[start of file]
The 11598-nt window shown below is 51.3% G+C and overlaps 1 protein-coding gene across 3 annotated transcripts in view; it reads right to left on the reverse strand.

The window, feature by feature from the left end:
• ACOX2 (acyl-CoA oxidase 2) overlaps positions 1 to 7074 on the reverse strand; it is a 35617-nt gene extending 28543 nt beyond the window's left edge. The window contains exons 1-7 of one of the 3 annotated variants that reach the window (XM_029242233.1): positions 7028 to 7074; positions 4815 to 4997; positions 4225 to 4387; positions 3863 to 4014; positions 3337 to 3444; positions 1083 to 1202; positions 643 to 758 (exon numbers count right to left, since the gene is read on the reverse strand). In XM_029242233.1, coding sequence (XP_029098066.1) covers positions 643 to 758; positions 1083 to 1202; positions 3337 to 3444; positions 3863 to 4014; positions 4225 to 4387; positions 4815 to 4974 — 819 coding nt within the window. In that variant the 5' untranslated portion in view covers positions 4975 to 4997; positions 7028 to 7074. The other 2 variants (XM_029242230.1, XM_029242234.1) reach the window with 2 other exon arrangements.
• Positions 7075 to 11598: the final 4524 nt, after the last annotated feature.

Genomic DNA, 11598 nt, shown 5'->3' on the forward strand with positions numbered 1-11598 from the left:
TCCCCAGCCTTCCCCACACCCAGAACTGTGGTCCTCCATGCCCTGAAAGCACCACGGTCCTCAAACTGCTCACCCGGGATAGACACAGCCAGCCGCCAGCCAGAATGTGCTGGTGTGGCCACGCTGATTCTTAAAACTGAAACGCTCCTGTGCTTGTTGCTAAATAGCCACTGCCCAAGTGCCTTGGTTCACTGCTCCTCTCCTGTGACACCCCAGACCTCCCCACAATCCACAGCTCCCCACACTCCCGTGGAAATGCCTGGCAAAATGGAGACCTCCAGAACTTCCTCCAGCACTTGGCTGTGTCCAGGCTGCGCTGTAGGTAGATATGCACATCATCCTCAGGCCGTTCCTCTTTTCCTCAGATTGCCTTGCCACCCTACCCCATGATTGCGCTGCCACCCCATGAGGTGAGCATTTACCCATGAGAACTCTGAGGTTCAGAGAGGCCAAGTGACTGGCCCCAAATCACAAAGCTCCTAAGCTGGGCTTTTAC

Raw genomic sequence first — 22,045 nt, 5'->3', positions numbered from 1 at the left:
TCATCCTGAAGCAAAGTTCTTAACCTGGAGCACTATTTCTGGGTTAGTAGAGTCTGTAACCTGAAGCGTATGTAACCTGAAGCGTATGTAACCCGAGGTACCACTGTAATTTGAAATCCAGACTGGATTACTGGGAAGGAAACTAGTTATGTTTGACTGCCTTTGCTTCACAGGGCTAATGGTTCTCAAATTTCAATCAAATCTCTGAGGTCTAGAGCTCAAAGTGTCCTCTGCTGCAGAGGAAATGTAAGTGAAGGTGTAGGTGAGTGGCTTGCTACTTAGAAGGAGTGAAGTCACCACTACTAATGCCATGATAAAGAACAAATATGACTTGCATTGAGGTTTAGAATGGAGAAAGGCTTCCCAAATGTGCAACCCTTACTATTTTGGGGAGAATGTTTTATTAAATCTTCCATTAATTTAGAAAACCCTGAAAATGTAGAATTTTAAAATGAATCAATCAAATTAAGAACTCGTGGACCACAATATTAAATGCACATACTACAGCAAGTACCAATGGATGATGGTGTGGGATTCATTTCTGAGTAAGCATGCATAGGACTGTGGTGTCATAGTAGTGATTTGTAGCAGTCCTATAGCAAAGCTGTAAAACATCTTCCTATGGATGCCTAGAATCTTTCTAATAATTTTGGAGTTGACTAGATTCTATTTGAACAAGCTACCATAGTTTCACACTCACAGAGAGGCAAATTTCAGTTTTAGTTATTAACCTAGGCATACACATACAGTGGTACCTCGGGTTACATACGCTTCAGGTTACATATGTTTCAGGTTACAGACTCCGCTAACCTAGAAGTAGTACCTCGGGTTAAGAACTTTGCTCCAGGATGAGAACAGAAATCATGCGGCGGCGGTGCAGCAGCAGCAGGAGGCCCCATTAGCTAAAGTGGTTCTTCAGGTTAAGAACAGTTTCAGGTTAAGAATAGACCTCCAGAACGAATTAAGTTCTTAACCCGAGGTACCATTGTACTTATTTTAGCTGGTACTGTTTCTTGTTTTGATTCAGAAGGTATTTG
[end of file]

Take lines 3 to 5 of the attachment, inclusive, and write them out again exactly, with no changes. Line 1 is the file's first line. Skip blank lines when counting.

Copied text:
• ACOX2 (acyl-CoA oxidase 2) overlaps positions 1 to 7074 on the reverse strand; it is a 35617-nt gene extending 28543 nt beyond the window's left edge. The window contains exons 1-7 of one of the 3 annotated variants that reach the window (XM_029242233.1): positions 7028 to 7074; positions 4815 to 4997; positions 4225 to 4387; positions 3863 to 4014; positions 3337 to 3444; positions 1083 to 1202; positions 643 to 758 (exon numbers count right to left, since the gene is read on the reverse strand). In XM_029242233.1, coding sequence (XP_029098066.1) covers positions 643 to 758; positions 1083 to 1202; positions 3337 to 3444; positions 3863 to 4014; positions 4225 to 4387; positions 4815 to 4974 — 819 coding nt within the window. In that variant the 5' untranslated portion in view covers positions 4975 to 4997; positions 7028 to 7074. The other 2 variants (XM_029242230.1, XM_029242234.1) reach the window with 2 other exon arrangements.
• Positions 7075 to 11598: the final 4524 nt, after the last annotated feature.

Genomic DNA, 11598 nt, shown 5'->3' on the forward strand with positions numbered 1-11598 from the left: